The fortune at the bottom of the pyramid

20th January 2018

Whilst in Mumbai I met up with a property developer, who is the scion of third generation family wealth.  His great grandfather made his money in shipping in the early 1900s.  He wisely invested the money earned into land; lots of it.  To the point they became one of the largest owners of land in Mumbai.  As the generations expanded, the land ownership and wealth got diluted amongst the family members.  However, my colleague had the foresight to buy the other family members out piecemeal by piecemeal.  So now all the wealth has been re-concentrated, under single ownership.

The meeting was a quick lesson in the politics and law applied to land owners, also known as zamindars.

The Urban Land Ceiling Act came into force in 1976 under the socialist policies of the Congress Government.  In essence it meant, if any one person owned more than 500 square metres, it would be sold to the government for a nominal figure.

Unsurprisingly those with land were not prepared to give in so easily.  Instead, they transferred their land to the local mafia at a price higher than the nominal figure offered by the government, this in turn ensured the land was nicely occupied by slum dwellers in very little time, leading to the birth of many of Mumbai’s slum areas.

In November 2007, this act was repealed in Maharastra.  This meant the landowners could reclaim the land back.  The titles were clean, however, they had the added issue of the land being occupied by thousands of slum dwellers, who had by now firm homes and community networks all over them.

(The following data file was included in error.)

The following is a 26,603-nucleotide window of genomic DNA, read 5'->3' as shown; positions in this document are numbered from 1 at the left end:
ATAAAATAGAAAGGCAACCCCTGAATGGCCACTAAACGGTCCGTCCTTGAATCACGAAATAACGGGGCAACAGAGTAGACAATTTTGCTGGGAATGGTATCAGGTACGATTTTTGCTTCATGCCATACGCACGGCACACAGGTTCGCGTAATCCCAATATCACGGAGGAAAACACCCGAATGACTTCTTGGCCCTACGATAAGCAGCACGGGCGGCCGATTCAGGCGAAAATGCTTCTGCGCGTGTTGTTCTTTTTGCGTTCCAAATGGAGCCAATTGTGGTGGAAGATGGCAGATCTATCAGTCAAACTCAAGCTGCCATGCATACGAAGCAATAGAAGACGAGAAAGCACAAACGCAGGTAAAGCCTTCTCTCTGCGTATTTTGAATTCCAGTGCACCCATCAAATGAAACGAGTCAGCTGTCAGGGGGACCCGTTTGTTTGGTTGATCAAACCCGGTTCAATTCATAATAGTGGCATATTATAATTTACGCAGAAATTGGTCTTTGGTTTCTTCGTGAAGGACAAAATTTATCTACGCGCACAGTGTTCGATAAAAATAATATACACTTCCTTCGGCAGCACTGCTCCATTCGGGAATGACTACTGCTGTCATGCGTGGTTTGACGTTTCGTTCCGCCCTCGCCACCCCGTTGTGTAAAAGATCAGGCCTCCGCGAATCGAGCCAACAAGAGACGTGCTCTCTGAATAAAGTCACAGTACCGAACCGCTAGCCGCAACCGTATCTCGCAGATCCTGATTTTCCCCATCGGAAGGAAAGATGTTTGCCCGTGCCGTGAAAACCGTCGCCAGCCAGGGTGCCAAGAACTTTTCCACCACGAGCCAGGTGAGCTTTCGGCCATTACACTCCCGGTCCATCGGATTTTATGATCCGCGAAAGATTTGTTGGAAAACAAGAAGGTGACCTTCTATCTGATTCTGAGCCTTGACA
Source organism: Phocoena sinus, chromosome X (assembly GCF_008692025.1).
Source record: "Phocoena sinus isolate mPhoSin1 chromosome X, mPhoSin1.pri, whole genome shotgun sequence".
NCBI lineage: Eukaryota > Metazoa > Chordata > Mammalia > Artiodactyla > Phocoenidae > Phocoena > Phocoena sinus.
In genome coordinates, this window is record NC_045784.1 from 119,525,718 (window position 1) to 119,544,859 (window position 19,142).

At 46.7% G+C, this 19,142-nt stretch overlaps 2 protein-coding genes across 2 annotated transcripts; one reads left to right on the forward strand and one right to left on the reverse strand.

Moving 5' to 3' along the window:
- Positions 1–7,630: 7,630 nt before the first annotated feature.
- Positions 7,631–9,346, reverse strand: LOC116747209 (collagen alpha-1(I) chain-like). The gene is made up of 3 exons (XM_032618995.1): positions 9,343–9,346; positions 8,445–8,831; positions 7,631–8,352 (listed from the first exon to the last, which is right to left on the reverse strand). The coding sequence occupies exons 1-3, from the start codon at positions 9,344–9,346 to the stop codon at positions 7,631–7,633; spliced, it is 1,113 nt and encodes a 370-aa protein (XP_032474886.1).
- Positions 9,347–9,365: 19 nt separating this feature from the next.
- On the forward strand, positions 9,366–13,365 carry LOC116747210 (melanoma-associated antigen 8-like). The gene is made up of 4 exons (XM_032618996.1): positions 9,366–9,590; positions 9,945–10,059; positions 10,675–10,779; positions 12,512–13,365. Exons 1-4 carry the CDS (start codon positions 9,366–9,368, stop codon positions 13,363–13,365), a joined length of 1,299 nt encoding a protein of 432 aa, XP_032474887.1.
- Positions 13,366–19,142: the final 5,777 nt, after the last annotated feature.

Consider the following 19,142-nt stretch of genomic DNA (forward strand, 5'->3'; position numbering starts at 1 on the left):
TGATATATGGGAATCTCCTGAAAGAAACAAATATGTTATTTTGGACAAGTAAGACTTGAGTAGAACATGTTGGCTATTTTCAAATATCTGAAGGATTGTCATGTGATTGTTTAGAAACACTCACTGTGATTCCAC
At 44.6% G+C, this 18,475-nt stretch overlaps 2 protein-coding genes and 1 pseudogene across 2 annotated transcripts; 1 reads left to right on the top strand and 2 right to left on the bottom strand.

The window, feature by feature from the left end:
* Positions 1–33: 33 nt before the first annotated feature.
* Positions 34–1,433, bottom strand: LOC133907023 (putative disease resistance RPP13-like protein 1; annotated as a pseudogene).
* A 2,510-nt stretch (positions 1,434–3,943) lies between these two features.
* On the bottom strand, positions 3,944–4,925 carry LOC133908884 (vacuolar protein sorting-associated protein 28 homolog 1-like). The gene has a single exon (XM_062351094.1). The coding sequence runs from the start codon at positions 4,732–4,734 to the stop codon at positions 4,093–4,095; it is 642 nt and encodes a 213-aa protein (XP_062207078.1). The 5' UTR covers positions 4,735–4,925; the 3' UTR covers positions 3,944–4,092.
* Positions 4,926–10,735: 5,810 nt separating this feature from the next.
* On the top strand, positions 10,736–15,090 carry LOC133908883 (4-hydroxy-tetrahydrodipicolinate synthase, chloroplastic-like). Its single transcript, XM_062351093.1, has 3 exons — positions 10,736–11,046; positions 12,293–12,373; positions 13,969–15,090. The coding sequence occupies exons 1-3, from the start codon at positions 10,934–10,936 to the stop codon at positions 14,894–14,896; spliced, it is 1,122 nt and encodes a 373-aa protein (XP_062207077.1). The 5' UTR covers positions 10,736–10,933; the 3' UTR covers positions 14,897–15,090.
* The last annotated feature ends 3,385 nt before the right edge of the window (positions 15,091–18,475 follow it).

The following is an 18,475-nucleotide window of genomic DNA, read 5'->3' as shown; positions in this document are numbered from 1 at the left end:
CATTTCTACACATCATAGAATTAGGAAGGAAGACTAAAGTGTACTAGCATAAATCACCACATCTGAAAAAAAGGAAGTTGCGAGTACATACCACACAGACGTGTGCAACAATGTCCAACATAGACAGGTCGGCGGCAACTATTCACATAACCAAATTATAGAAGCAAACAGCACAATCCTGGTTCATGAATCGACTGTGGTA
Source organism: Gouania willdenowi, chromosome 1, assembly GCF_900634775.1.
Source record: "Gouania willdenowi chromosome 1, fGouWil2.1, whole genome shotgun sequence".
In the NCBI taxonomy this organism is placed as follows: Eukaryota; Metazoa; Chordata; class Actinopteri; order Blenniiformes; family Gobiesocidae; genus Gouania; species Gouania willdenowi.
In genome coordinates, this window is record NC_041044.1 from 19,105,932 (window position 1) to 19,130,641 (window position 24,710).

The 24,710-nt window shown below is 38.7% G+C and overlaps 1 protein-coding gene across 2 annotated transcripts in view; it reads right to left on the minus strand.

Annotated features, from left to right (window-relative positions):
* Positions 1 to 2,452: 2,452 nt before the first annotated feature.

There were two ways to solve this situation, by the stick or the carrot.  The stick approach, though told to me verbally is not worth writing about here.  The other approach, the way of the carrot, fortunately is what my colleague chose. He seduced the slum dwellers to vacate the land in exchange for decent apartments.  The term ‘slum dweller’ has very negative connotations.  Perhaps the statistics will put this into perspective, Dharavi, the largest slum in not just India, but Asia, sprawled over 530 acres, produces over $1bn per annum.  Slum dwellers have money, and aspirations.  Many of the families have worked hard and put their children through education in good schools.  They wish now to have stable living accommodation.

This offer led to some horse trading.  Initially, the slum dwellers were suspicious of the deal offered and the paper work involved.  So, they started the ball rolling on a very small scale.  As they realised the promises made where kept, the word spread and now the developer is in a position where every apartment he makes is oversubscribed by the former slum dwellers.  The apartments have conditions set by the government, rather like the council houses do over here.  This means once they have been bought they cannot not be resold for a period of ten years.

But like many laws, where there’s a will (and a good lawyer) there is a way around.

These apartments occupy only 269 sq. ft.  This exercise has now led them to not only offer them to the slum dwellers, but to the wider market at large.  There is a massive appetite in the bottom end of the market.  Real Estate in Mumbai has been rising heavily over the last few decades.  It has now been priced outside of the range of the majority of the population in Mumbai.  This bottom end of the pyramid is very resistant to fluctuation, in stark contrast to the top end of the market.

At the bottom you have the basic human need, in the same way humans need to eat and breath they also need shelter.  Parallels can be drawn in the London market.  Now the fortune is at the bottom end of the pyramid.

Suresh Vagjiani

Suresh Vagjiani
Suresh Vagjiani
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